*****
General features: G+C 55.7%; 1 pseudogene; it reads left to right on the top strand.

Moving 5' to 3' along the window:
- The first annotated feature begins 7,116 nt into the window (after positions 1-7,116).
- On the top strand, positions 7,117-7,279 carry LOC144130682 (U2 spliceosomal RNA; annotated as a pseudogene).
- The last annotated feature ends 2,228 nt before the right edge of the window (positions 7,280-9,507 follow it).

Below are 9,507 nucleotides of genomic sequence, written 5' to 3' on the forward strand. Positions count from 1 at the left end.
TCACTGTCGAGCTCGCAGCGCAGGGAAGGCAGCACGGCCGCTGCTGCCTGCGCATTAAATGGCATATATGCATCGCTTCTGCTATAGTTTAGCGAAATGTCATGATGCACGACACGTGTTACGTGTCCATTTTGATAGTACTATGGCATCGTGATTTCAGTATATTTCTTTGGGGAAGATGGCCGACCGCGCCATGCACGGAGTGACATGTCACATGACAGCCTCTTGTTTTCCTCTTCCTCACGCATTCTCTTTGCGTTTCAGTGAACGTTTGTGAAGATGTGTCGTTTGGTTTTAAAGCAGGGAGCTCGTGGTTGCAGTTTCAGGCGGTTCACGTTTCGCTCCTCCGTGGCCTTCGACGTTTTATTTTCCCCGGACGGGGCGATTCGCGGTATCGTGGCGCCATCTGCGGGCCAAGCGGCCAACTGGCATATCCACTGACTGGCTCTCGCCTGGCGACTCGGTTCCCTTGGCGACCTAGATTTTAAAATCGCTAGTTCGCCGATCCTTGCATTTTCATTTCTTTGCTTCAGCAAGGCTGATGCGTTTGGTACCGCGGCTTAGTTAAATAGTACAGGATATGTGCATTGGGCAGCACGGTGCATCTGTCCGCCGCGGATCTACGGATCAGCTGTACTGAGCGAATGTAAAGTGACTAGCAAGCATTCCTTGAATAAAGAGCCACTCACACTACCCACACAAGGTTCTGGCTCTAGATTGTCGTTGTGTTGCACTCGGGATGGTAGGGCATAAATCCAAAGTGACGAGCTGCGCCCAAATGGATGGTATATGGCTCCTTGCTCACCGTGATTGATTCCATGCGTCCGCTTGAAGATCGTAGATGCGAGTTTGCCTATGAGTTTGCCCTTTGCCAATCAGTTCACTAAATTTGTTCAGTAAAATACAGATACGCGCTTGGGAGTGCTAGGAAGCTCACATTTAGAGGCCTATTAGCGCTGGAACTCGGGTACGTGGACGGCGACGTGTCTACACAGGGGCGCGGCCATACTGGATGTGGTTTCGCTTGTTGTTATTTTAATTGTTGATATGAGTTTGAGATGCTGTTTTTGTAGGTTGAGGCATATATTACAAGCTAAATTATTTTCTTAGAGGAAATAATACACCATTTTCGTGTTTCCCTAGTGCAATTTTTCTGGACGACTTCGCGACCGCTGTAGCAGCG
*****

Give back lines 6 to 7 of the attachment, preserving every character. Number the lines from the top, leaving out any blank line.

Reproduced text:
Below are 9,507 nucleotides of genomic sequence, written 5' to 3' on the forward strand. Positions count from 1 at the left end.
TCACTGTCGAGCTCGCAGCGCAGGGAAGGCAGCACGGCCGCTGCTGCCTGCGCATTAAATGGCATATATGCATCGCTTCTGCTATAGTTTAGCGAAATGTCATGATGCACGACACGTGTTACGTGTCCATTTTGATAGTACTATGGCATCGTGATTTCAGTATATTTCTTTGGGGAAGATGGCCGACCGCGCCATGCACGGAGTGACATGTCACATGACAGCCTCTTGTTTTCCTCTTCCTCACGCATTCTCTTTGCGTTTCAGTGAACGTTTGTGAAGATGTGTCGTTTGGTTTTAAAGCAGGGAGCTCGTGGTTGCAGTTTCAGGCGGTTCACGTTTCGCTCCTCCGTGGCCTTCGACGTTTTATTTTCCCCGGACGGGGCGATTCGCGGTATCGTGGCGCCATCTGCGGGCCAAGCGGCCAACTGGCATATCCACTGACTGGCTCTCGCCTGGCGACTCGGTTCCCTTGGCGACCTAGATTTTAAAATCGCTAGTTCGCCGATCCTTGCATTTTCATTTCTTTGCTTCAGCAAGGCTGATGCGTTTGGTACCGCGGCTTAGTTAAATAGTACAGGATATGTGCATTGGGCAGCACGGTGCATCTGTCCGCCGCGGATCTACGGATCAGCTGTACTGAGCGAATGTAAAGTGACTAGCAAGCATTCCTTGAATAAAGAGCCACTCACACTACCCACACAAGGTTCTGGCTCTAGATTGTCGTTGTGTTGCACTCGGGATGGTAGGGCATAAATCCAAAGTGACGAGCTGCGCCCAAATGGATGGTATATGGCTCCTTGCTCACCGTGATTGATTCCATGCGTCCGCTTGAAGATCGTAGATGCGAGTTTGCCTATGAGTTTGCCCTTTGCCAATCAGTTCACTAAATTTGTTCAGTAAAATACAGATACGCGCTTGGGAGTGCTAGGAAGCTCACATTTAGAGGCCTATTAGCGCTGGAACTCGGGTACGTGGACGGCGACGTGTCTACACAGGGGCGCGGCCATACTGGATGTGGTTTCGCTTGTTGTTATTTTAATTGTTGATATGAGTTTGAGATGCTGTTTTTGTAGGTTGAGGCATATATTACAAGCTAAATTATTTTCTTAGAGGAAATAATACACCATTTTCGTGTTTCCCTAGTGCAATTTTTCTGGACGACTTCGCGACCGCTGTAGCAGCG